(Total number of tickets available 90)

The Ethometric Museum by Ray Lee
Level 2 - Room 44 - Mallett Gallery
Performances: From 7.00 to 10.15pm

Created by British Composer of the Year 2012 for Sonic Art, Ray Lee, The Ethometric Museum takes the visitor on an immersive journey into a hypnotic and mesmerising world of sound, a gallery of amazing electrical curiosities. Bathe in the resonant Ethometric waves of the 'Sonionic Analyser', marvel as the 'Multiwave Oscillethergraph Generator' begins to spin, and wonder at the mysteries of the 'Ethomagnetrons'. Each machine, or exhibit, emits specific harmonic frequencies and through their precise manipulation the skilled operator will realign your 'super-electrical field'.

Fascinating, compelling and hauntingly beautiful The Ethometric Museum was commissioned by OCM and supported by BAC as part of the Scratch Festival.

(Total number of tickets available 300 over the course of the evening)

John Cage's Indeterminacy: New Aspect of form in Instrumental and Electronic Music performed by Jack Goldstein and Gloria Lin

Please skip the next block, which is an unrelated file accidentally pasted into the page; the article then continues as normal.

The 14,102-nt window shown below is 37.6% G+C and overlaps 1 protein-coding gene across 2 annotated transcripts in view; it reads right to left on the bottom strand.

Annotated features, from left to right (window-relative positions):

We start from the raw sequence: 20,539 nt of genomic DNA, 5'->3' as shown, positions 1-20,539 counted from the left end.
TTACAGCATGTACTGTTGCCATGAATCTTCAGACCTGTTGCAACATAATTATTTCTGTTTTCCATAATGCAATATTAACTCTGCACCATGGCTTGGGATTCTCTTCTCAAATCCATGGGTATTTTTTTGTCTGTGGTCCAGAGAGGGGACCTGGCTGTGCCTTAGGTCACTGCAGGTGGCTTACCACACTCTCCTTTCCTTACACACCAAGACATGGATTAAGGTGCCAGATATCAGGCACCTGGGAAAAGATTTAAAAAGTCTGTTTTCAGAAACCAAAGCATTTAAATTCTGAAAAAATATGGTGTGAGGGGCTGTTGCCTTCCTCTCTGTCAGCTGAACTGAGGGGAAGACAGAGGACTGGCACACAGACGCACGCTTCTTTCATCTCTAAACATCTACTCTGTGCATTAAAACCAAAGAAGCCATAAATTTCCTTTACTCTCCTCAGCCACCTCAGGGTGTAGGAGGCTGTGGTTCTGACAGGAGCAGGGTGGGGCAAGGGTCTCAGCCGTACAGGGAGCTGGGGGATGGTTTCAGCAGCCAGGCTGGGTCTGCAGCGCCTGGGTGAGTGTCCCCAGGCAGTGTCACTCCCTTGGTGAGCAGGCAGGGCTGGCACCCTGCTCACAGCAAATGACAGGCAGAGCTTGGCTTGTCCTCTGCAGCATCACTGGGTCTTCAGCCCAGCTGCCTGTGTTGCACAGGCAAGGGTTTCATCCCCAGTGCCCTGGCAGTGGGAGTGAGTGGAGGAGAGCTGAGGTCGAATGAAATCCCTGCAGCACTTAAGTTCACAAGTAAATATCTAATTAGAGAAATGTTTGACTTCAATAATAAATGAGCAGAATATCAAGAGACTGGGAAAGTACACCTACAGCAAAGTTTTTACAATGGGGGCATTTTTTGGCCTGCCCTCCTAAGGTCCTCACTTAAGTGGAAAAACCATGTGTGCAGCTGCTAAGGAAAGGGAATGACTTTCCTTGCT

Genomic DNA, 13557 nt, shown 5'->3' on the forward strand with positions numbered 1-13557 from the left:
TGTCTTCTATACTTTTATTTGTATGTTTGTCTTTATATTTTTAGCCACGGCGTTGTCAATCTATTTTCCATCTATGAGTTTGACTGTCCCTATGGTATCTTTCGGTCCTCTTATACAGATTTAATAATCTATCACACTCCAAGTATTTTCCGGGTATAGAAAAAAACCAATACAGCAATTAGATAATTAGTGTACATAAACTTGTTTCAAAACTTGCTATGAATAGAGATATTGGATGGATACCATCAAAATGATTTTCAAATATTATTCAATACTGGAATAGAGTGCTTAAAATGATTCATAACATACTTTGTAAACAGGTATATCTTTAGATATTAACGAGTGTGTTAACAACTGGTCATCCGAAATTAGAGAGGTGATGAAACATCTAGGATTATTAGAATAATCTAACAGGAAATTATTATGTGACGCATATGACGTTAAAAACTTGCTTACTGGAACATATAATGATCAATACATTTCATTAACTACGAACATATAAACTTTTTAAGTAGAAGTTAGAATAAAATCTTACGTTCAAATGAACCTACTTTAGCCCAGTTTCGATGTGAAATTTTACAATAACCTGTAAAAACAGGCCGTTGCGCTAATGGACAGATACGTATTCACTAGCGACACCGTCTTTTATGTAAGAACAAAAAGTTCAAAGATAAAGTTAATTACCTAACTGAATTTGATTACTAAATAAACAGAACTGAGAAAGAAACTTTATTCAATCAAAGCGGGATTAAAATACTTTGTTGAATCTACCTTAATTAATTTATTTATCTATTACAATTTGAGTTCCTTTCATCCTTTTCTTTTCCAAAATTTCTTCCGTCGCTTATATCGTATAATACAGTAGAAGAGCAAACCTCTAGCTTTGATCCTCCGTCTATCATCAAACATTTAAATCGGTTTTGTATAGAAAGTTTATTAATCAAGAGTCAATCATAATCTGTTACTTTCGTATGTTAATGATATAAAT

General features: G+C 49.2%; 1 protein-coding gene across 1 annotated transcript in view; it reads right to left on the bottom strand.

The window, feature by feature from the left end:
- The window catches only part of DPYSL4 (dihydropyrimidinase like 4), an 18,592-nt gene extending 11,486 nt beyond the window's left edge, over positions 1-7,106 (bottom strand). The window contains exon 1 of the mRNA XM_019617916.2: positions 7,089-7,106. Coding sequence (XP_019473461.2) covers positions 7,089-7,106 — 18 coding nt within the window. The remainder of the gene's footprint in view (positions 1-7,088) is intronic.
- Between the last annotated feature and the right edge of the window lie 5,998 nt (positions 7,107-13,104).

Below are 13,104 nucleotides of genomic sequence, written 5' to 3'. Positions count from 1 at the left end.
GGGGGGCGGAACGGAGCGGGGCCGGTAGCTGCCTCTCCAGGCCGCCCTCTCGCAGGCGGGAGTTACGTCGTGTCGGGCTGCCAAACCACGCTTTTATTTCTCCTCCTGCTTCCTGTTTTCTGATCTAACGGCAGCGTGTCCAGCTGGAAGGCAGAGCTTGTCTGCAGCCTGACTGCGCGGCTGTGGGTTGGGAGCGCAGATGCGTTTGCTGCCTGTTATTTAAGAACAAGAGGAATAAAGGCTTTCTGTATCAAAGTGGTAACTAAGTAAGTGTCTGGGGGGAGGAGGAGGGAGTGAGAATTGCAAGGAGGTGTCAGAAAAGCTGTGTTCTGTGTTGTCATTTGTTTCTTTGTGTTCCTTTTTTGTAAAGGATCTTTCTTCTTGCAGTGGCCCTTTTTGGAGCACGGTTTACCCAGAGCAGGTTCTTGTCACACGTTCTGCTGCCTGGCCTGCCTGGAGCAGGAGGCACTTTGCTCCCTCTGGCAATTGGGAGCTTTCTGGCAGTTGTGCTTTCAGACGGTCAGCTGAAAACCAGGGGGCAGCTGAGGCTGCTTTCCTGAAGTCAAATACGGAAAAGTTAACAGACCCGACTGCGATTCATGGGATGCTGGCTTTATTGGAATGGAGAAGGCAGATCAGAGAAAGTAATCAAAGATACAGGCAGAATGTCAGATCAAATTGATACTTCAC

Lower Ground - Lecture Theatre
Performances: 7.15, and 9.00pm

John Cage's "Indeterminacy" was originally recorded in 1959, with David Tudor making Musique concrète determined by the I Ching and John Cage reading aloud 90 stories, each lasting one minute. It was originally released on Folkways Records, a label owned, operated and financed by recording engineer Moses Asch (1905-1986), that deliberately set out to document and preserve "people's music" from around the world.

Jack Goldstein is a member of the Psychedelic Pop quintet, Fixers. His interest in Avant-garde and experimental forms of performance and sound have led him to study Sonic Art at Brunel University. Gloria Lin is a visual artist, studying MA Fine Art at Central Saint Martins. Her work deals with memory glitches and ruptured narrative through moving image, installation and performance. For their collaborative performance at the Ashmolean's Musical Technologies: Old and New event they will use contemporary domestic objects alongside those from the museum's Education Department to draw from their sonic qualities and make sounds using contact microphones.

(Total number of tickets available per performance 85)